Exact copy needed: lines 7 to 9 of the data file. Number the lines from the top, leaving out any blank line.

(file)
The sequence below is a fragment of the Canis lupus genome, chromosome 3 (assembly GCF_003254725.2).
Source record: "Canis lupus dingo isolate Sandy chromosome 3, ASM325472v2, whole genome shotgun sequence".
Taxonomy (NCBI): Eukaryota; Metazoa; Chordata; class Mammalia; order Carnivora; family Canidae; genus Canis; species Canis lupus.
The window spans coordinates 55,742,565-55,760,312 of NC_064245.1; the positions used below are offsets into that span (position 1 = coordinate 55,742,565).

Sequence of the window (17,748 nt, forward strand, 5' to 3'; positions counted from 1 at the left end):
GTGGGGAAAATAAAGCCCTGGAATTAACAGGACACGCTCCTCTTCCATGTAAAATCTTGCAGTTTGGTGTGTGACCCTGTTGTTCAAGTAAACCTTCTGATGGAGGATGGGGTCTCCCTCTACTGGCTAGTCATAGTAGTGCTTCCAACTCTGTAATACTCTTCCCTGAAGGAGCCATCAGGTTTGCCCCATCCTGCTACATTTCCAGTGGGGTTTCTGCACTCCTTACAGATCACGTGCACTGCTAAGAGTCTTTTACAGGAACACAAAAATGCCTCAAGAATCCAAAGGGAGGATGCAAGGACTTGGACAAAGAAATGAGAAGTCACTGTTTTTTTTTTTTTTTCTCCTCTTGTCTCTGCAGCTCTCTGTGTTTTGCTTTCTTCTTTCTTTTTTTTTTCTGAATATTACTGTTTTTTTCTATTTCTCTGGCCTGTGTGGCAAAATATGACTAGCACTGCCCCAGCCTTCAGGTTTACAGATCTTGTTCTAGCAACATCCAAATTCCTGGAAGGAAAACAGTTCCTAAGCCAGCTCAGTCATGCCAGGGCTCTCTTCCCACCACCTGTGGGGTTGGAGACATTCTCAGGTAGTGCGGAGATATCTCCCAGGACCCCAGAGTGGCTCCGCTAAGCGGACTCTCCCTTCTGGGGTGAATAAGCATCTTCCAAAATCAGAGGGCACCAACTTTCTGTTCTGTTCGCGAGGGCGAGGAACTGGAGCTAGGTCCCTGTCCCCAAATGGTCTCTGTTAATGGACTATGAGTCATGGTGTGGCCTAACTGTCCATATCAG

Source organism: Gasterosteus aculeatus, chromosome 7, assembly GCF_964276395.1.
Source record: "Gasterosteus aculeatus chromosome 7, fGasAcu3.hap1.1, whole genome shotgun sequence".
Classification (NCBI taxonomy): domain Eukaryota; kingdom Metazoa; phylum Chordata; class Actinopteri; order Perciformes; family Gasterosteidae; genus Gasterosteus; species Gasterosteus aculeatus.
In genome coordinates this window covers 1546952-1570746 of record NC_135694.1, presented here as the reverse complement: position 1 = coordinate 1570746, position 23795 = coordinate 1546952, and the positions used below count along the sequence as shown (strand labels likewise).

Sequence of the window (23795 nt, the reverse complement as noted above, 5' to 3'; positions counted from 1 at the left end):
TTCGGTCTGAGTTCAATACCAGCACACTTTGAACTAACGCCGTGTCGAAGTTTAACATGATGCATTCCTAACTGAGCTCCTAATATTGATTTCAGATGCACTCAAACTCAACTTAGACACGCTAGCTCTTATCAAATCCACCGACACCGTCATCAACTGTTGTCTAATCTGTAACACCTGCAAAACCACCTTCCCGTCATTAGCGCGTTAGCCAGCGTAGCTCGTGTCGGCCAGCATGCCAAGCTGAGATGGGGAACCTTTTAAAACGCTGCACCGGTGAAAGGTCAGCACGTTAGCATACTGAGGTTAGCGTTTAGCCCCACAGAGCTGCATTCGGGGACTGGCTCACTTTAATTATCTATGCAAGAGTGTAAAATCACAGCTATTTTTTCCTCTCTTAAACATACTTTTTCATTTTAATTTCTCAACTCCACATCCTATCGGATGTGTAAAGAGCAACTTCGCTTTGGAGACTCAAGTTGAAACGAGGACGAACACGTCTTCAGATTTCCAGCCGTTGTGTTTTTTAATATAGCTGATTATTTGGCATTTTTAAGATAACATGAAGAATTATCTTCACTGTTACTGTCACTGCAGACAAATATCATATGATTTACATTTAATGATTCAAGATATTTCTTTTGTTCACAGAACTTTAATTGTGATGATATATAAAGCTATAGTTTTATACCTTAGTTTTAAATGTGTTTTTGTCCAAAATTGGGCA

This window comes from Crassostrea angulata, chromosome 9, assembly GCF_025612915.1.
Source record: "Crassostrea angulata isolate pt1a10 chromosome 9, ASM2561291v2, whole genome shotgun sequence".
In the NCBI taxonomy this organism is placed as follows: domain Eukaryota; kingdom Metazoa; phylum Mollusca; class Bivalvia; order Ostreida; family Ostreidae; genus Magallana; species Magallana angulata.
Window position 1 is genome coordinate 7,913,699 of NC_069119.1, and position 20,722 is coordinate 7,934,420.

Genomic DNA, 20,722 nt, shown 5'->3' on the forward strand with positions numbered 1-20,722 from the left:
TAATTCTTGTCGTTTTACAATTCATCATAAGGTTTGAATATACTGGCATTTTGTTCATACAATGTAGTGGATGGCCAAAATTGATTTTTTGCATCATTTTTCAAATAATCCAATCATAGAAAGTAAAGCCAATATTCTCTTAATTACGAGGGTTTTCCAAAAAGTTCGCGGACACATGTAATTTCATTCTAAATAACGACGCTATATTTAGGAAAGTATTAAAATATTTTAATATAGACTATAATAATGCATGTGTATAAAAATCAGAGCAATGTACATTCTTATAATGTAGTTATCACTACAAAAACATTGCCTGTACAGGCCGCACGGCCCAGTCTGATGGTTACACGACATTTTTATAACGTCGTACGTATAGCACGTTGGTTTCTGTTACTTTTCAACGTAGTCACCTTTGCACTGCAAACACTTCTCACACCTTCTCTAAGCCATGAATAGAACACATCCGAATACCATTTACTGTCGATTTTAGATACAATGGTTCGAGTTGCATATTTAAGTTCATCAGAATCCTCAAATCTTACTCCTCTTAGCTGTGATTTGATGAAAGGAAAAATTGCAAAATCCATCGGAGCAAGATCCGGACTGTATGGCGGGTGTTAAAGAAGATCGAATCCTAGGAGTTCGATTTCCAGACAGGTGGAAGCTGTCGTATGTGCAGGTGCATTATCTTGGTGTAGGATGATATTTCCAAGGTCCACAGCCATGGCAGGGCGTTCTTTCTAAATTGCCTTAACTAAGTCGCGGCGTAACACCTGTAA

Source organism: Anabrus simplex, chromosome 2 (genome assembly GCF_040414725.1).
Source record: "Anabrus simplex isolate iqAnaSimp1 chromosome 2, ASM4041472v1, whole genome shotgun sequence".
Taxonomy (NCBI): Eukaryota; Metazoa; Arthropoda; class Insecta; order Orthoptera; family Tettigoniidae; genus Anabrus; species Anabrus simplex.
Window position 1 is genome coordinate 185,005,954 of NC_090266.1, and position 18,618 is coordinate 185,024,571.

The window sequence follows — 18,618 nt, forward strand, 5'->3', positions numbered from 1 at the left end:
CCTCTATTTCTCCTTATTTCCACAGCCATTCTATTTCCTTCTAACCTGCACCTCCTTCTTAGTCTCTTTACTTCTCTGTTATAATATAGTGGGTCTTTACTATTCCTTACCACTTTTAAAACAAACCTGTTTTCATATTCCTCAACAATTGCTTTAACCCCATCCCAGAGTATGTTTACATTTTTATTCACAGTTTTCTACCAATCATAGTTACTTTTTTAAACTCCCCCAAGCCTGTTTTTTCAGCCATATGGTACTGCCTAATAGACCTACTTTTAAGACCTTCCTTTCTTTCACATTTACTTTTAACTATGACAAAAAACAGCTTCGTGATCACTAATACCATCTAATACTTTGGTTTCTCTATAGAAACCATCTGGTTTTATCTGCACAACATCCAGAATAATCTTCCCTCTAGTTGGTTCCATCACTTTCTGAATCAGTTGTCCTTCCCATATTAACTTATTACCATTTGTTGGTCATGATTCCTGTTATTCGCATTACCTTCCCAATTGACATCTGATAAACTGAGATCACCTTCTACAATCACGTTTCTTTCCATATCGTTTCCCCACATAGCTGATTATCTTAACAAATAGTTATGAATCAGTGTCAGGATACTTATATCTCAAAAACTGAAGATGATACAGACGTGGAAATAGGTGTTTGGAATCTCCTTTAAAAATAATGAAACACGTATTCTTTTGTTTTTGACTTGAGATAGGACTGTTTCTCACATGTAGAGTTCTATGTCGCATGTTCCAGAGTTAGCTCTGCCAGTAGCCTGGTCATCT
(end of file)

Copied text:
Source organism: Gasterosteus aculeatus, chromosome 7, assembly GCF_964276395.1.
Source record: "Gasterosteus aculeatus chromosome 7, fGasAcu3.hap1.1, whole genome shotgun sequence".
Classification (NCBI taxonomy): domain Eukaryota; kingdom Metazoa; phylum Chordata; class Actinopteri; order Perciformes; family Gasterosteidae; genus Gasterosteus; species Gasterosteus aculeatus.